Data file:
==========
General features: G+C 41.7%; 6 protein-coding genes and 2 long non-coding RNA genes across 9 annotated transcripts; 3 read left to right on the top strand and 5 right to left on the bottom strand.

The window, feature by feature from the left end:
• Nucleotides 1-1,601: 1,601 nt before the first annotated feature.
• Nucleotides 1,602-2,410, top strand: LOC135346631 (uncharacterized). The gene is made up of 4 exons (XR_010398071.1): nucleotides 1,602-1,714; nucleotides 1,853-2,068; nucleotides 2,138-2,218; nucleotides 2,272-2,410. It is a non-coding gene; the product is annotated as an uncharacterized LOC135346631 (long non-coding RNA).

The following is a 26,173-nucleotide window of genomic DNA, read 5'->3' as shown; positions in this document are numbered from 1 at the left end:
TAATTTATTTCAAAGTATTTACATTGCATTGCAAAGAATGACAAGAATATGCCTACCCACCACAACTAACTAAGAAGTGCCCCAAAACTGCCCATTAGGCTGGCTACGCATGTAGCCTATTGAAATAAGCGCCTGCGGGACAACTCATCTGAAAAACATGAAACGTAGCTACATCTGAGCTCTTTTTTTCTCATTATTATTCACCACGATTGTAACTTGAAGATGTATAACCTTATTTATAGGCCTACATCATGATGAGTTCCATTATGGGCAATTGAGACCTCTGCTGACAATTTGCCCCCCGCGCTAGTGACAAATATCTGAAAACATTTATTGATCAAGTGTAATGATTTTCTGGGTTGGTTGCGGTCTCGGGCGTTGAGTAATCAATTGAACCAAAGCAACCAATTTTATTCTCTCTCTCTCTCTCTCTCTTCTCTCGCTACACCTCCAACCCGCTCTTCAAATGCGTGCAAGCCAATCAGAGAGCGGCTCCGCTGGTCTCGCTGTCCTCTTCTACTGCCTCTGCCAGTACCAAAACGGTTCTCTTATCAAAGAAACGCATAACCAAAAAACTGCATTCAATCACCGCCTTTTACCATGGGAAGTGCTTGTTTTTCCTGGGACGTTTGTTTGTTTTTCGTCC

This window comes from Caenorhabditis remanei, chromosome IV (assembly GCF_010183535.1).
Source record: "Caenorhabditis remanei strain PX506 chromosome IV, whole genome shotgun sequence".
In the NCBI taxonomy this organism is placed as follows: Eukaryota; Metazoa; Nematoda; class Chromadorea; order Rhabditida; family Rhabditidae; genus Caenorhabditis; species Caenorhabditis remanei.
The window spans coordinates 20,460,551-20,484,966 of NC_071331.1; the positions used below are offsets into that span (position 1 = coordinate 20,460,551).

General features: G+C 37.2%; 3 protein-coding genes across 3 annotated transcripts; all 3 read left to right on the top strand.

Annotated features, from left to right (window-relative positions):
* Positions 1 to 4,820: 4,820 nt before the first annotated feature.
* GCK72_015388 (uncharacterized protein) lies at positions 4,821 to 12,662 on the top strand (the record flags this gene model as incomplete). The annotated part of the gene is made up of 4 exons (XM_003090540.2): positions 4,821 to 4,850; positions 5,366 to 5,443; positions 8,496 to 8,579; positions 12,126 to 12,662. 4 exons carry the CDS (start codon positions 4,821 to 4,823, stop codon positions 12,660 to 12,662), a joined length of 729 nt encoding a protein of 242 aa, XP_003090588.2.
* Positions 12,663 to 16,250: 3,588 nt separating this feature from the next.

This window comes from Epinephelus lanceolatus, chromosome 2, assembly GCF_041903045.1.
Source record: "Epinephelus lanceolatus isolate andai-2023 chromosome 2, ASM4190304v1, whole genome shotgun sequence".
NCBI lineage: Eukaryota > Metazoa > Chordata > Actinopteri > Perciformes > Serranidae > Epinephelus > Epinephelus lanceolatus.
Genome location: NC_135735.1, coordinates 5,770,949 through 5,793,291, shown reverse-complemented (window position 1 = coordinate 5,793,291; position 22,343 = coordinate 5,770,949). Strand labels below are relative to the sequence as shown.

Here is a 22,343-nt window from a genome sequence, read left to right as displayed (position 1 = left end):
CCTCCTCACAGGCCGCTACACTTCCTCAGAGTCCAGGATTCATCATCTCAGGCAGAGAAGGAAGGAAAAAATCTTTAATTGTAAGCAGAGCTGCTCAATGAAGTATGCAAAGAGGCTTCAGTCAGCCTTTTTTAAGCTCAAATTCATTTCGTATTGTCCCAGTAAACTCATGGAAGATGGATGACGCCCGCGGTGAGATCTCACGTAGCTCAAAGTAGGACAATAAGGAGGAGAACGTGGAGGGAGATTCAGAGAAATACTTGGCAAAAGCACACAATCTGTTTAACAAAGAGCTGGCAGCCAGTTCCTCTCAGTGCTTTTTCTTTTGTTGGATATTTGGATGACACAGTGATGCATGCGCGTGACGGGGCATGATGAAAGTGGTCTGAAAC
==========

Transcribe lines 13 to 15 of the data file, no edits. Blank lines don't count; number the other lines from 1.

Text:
* Positions 1 to 4,820: 4,820 nt before the first annotated feature.
* GCK72_015388 (uncharacterized protein) lies at positions 4,821 to 12,662 on the top strand (the record flags this gene model as incomplete). The annotated part of the gene is made up of 4 exons (XM_003090540.2): positions 4,821 to 4,850; positions 5,366 to 5,443; positions 8,496 to 8,579; positions 12,126 to 12,662. 4 exons carry the CDS (start codon positions 4,821 to 4,823, stop codon positions 12,660 to 12,662), a joined length of 729 nt encoding a protein of 242 aa, XP_003090588.2.
* Positions 12,663 to 16,250: 3,588 nt separating this feature from the next.